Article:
Donald and the Veterans: Presumptive Republican Presidential Nominee Donald Trump has come under fire in recent days for his commitment to veterans. First, a group of 50 veterans, including numerous elected representatives, pointed-out that despite claims of having raised $6 million for veterans during a fundraiser earlier this year, there is no sign of where more than half of that money has gone. Then, Senator John McCain of Arizona called on Trump to make amends for hurtful comments made about veterans, especially former prisoners of war. McCain’s comments referred to a statement made by Trump last year in which he questioned McCain’s heroism and said that he preferred “people who weren’t captured.” Although Trump often claims to support veterans, many veteran groups have grown tired of his overtures, and feel as if Trump is using the men and women who served as political pawns in a cynical attempt to get votes.
A Sad Oath: This past weekend hundreds of sick and injured veterans took an unusual oath: they pledged not to end their own lives without reaching-out for help. Suicide among veterans is significantly higher than the general population, with some estimates saying that 22 veterans take their own lives each day. Veterans who find themselves in these emotional crises often feel isolated and alone, and that is why Iraq veteran Boone Cutler says he organized the event. “It’s about the brotherhood,” Cutler says. The pledge is designed as a way to remind veterans that, despite their feelings, there are always people, especially other veterans, who support them. (Veteran or not, if you or anyone you know has thoughts of suicide, we encourage you reach out for help by calling (800) 273-8255. If you prefer, you can always visit the nearest medical facility, police station, or simply call 911. Please remember: you are not alone.)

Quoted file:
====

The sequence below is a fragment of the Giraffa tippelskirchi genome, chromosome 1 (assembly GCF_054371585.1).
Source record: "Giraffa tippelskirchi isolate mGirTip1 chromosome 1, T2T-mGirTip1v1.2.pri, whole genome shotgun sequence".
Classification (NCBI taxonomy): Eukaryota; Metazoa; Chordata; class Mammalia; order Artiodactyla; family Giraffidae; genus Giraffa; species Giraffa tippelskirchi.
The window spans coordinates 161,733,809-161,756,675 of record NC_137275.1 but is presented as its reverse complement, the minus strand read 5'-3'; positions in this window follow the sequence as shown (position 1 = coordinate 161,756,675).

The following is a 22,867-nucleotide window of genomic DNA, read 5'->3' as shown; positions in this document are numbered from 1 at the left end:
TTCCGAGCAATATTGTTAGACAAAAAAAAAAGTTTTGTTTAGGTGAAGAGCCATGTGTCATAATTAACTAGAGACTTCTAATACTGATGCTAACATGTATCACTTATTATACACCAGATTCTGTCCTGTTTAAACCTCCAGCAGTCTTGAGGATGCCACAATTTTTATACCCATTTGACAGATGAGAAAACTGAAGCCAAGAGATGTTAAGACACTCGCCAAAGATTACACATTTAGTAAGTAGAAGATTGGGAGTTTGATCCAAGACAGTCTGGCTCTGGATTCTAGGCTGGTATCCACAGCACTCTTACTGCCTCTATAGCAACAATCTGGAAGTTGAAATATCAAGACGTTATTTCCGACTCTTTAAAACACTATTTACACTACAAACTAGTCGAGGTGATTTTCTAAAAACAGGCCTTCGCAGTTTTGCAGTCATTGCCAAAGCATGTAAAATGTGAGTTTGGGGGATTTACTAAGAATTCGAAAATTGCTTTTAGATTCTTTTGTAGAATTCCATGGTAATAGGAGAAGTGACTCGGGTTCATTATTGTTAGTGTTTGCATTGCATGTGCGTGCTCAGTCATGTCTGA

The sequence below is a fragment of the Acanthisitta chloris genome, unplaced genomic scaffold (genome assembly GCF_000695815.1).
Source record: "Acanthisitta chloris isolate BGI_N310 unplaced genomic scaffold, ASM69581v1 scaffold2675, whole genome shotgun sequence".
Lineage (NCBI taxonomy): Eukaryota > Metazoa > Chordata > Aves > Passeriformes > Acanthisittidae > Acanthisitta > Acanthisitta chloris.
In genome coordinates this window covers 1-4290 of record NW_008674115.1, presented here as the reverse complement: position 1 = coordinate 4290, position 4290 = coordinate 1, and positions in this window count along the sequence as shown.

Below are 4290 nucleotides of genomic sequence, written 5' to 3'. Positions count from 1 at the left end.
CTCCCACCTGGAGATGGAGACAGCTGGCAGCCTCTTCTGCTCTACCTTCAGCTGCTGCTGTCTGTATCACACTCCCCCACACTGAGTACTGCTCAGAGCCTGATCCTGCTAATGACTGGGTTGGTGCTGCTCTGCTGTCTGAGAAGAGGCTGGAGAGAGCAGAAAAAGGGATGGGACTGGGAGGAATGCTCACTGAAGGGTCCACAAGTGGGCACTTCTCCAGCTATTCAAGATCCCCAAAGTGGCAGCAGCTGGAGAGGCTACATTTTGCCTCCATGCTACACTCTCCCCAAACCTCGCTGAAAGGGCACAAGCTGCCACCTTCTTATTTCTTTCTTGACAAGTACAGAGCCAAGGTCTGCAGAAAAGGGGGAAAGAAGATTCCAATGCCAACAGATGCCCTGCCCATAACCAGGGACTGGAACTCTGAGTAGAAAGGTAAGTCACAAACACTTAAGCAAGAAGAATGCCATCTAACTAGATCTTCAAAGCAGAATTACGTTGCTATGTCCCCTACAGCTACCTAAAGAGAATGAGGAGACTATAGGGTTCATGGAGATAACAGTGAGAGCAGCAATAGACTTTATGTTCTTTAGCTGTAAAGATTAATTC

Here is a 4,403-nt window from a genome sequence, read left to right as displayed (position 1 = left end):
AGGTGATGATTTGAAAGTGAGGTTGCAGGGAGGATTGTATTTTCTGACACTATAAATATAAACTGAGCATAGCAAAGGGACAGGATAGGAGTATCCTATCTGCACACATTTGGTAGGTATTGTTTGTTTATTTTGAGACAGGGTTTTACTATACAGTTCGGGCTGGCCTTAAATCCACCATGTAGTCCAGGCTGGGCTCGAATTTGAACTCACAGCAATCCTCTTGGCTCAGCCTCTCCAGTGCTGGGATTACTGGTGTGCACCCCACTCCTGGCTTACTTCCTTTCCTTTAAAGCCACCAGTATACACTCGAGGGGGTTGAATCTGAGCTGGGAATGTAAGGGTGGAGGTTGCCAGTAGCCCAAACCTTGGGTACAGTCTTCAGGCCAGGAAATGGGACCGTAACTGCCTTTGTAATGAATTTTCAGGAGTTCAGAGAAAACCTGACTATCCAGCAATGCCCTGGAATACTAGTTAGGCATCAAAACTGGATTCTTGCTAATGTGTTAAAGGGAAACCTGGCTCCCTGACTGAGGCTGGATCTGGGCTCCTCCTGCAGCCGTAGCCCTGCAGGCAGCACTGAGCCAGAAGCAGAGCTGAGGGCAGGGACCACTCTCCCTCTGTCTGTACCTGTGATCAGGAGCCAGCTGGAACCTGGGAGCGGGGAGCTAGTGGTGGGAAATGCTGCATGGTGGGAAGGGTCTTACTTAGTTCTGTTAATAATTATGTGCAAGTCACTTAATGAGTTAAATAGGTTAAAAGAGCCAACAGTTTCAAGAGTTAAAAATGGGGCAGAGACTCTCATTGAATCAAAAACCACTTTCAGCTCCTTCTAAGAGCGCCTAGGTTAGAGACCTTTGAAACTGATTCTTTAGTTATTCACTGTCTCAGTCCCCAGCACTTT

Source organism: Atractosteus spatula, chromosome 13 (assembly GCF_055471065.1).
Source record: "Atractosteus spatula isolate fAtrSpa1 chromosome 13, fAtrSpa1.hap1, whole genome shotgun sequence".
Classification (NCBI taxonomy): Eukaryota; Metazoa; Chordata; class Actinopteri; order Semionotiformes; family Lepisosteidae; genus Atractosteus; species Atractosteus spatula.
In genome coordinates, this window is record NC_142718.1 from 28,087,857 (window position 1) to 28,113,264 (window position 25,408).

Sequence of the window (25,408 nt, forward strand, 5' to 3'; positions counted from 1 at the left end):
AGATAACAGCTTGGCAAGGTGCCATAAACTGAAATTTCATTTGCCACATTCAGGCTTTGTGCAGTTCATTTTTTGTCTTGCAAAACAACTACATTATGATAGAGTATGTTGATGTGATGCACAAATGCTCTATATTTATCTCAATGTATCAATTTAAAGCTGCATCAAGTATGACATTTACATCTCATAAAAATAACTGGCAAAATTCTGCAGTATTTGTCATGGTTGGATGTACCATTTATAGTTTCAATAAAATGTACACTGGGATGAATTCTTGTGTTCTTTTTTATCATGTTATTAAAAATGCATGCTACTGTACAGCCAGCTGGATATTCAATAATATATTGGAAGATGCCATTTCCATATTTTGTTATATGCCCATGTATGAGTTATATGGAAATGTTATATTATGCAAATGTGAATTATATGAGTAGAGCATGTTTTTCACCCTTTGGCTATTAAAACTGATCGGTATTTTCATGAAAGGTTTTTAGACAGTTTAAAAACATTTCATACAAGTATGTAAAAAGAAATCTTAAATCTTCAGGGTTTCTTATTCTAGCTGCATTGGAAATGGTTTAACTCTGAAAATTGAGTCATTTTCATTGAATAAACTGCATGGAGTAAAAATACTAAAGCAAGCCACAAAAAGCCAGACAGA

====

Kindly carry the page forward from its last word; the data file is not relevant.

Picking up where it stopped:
- McCain Speaks-Out: Senator John McCain of Arizona spoke-out against the bipartisan omnibus veterans legislation pending in the Senate, saying that it does not do enough to improve accountability for VA employees.
- Invictus Games: This weekend in Orlando, veterans from fourteen nations gathered for the Invictus Games, an event founded by Prince Harry of England to serve as the Olympics for men and woman disabled through war.
- Chief Whistle-Blower: Brandon Coleman, a whistle-blower who has been rallying against the VA in Phoenix for the past 18 months, has finally gone back to work after being placed on administrative leave when the scandals first started rolling in.
- One Year In: David Shulkin became the head of the Veterans Health Administration last June. After nearly of trying to turn the VA healthcare system around, the Philadelphia Inquirer checks in with Shulkin to see how things are going.
- New Inspector General: Michael Missal started work one week ago, and he is pledging to repair the image of the office of the VA Office of the Inspector General, which has been tarnished somewhat in recent years for what some say are shoddy investigations.
- Fiduciary Battle: A New York woman says that the VA is stripping control of her disabled husband’s finances from her because she has taken the agency to court several times in the past decade to solve issues involving her husband and father.
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